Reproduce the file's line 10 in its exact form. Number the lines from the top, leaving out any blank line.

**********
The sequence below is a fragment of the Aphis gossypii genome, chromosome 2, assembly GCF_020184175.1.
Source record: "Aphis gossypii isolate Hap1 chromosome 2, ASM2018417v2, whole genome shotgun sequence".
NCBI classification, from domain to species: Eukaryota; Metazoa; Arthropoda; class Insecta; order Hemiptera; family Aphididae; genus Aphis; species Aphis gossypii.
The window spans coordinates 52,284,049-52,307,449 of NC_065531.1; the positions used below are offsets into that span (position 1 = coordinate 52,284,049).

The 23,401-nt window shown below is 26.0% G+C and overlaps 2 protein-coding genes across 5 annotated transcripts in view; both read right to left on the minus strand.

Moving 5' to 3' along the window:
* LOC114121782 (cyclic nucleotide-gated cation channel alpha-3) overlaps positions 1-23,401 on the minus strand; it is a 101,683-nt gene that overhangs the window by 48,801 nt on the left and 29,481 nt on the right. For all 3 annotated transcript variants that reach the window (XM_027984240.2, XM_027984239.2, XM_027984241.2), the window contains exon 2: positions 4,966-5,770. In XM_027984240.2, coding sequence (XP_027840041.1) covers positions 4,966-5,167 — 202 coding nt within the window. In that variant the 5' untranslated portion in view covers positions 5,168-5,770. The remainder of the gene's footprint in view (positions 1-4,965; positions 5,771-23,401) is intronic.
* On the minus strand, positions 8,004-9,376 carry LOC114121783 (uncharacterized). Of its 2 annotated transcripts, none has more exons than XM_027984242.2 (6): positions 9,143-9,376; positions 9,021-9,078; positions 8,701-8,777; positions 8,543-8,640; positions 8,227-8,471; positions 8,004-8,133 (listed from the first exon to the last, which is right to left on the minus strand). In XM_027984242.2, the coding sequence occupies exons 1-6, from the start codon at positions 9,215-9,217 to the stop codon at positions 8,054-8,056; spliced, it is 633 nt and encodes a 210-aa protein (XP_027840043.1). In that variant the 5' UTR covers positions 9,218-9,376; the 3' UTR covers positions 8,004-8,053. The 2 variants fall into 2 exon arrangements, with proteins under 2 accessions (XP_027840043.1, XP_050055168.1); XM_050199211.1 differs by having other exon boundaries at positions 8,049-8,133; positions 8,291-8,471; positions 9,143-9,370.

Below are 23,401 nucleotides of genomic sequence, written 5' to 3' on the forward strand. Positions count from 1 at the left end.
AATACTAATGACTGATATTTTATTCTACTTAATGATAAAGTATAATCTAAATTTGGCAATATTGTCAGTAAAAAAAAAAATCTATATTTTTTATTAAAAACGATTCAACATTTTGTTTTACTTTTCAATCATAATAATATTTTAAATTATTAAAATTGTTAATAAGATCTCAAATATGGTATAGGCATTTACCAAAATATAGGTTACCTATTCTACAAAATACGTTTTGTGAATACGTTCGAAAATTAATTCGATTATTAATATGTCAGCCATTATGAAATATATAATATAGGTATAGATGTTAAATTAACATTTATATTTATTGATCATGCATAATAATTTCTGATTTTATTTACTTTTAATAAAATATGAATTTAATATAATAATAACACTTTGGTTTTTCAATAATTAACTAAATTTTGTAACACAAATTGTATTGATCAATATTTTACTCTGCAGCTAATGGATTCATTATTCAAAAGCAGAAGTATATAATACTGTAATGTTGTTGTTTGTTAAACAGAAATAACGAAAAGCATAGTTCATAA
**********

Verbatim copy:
AATACTAATGACTGATATTTTATTCTACTTAATGATAAAGTATAATCTAAATTTGGCAATATTGTCAGTAAAAAAAAAAATCTATATTTTTTATTAAAAACGATTCAACATTTTGTTTTACTTTTCAATCATAATAATATTTTAAATTATTAAAATTGTTAATAAGATCTCAAATATGGTATAGGCATTTACCAAAATATAGGTTACCTATTCTACAAAATACGTTTTGTGAATACGTTCGAAAATTAATTCGATTATTAATATGTCAGCCATTATGAAATATATAATATAGGTATAGATGTTAAATTAACATTTATATTTATTGATCATGCATAATAATTTCTGATTTTATTTACTTTTAATAAAATATGAATTTAATATAATAATAACACTTTGGTTTTTCAATAATTAACTAAATTTTGTAACACAAATTGTATTGATCAATATTTTACTCTGCAGCTAATGGATTCATTATTCAAAAGCAGAAGTATATAATACTGTAATGTTGTTGTTTGTTAAACAGAAATAACGAAAAGCATAGTTCATAA